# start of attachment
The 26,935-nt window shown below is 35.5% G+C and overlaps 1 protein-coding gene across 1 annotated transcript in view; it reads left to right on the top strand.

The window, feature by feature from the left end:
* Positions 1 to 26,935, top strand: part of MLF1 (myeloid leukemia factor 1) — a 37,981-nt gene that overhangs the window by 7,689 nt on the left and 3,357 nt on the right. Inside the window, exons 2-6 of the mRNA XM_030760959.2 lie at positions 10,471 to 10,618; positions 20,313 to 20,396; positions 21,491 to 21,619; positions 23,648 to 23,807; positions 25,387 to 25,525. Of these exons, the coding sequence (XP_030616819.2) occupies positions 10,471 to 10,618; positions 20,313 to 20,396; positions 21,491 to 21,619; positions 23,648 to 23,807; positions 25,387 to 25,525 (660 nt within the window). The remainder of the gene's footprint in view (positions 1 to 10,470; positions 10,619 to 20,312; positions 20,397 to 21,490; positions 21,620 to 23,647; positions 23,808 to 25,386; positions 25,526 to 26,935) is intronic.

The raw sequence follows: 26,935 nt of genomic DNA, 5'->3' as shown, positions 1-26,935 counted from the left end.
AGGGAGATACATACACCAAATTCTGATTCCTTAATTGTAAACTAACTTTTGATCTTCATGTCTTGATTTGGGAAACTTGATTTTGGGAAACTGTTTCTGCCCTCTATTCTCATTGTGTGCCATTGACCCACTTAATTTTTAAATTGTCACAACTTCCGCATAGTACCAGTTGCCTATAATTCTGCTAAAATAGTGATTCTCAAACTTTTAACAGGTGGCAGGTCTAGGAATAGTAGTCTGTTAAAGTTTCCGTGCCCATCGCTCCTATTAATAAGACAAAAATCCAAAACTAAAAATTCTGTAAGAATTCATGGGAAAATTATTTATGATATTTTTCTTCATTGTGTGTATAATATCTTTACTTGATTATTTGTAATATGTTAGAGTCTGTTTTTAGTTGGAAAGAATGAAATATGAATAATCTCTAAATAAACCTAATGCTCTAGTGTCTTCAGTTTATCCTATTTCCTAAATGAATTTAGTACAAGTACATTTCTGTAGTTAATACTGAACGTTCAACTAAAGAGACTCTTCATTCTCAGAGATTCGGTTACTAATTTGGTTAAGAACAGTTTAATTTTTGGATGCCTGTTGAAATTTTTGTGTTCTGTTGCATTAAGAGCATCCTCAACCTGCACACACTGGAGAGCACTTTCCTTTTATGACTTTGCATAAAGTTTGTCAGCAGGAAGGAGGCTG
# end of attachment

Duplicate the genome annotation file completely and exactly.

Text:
The 26,935-nt window shown below is 35.5% G+C and overlaps 1 protein-coding gene across 1 annotated transcript in view; it reads left to right on the top strand.

The window, feature by feature from the left end:
* Positions 1 to 26,935, top strand: part of MLF1 (myeloid leukemia factor 1) — a 37,981-nt gene that overhangs the window by 7,689 nt on the left and 3,357 nt on the right. Inside the window, exons 2-6 of the mRNA XM_030760959.2 lie at positions 10,471 to 10,618; positions 20,313 to 20,396; positions 21,491 to 21,619; positions 23,648 to 23,807; positions 25,387 to 25,525. Of these exons, the coding sequence (XP_030616819.2) occupies positions 10,471 to 10,618; positions 20,313 to 20,396; positions 21,491 to 21,619; positions 23,648 to 23,807; positions 25,387 to 25,525 (660 nt within the window). The remainder of the gene's footprint in view (positions 1 to 10,470; positions 10,619 to 20,312; positions 20,397 to 21,490; positions 21,620 to 23,647; positions 23,808 to 25,386; positions 25,526 to 26,935) is intronic.

The raw sequence follows: 26,935 nt of genomic DNA, 5'->3' as shown, positions 1-26,935 counted from the left end.
AGGGAGATACATACACCAAATTCTGATTCCTTAATTGTAAACTAACTTTTGATCTTCATGTCTTGATTTGGGAAACTTGATTTTGGGAAACTGTTTCTGCCCTCTATTCTCATTGTGTGCCATTGACCCACTTAATTTTTAAATTGTCACAACTTCCGCATAGTACCAGTTGCCTATAATTCTGCTAAAATAGTGATTCTCAAACTTTTAACAGGTGGCAGGTCTAGGAATAGTAGTCTGTTAAAGTTTCCGTGCCCATCGCTCCTATTAATAAGACAAAAATCCAAAACTAAAAATTCTGTAAGAATTCATGGGAAAATTATTTATGATATTTTTCTTCATTGTGTGTATAATATCTTTACTTGATTATTTGTAATATGTTAGAGTCTGTTTTTAGTTGGAAAGAATGAAATATGAATAATCTCTAAATAAACCTAATGCTCTAGTGTCTTCAGTTTATCCTATTTCCTAAATGAATTTAGTACAAGTACATTTCTGTAGTTAATACTGAACGTTCAACTAAAGAGACTCTTCATTCTCAGAGATTCGGTTACTAATTTGGTTAAGAACAGTTTAATTTTTGGATGCCTGTTGAAATTTTTGTGTTCTGTTGCATTAAGAGCATCCTCAACCTGCACACACTGGAGAGCACTTTCCTTTTATGACTTTGCATAAAGTTTGTCAGCAGGAAGGAGGCTG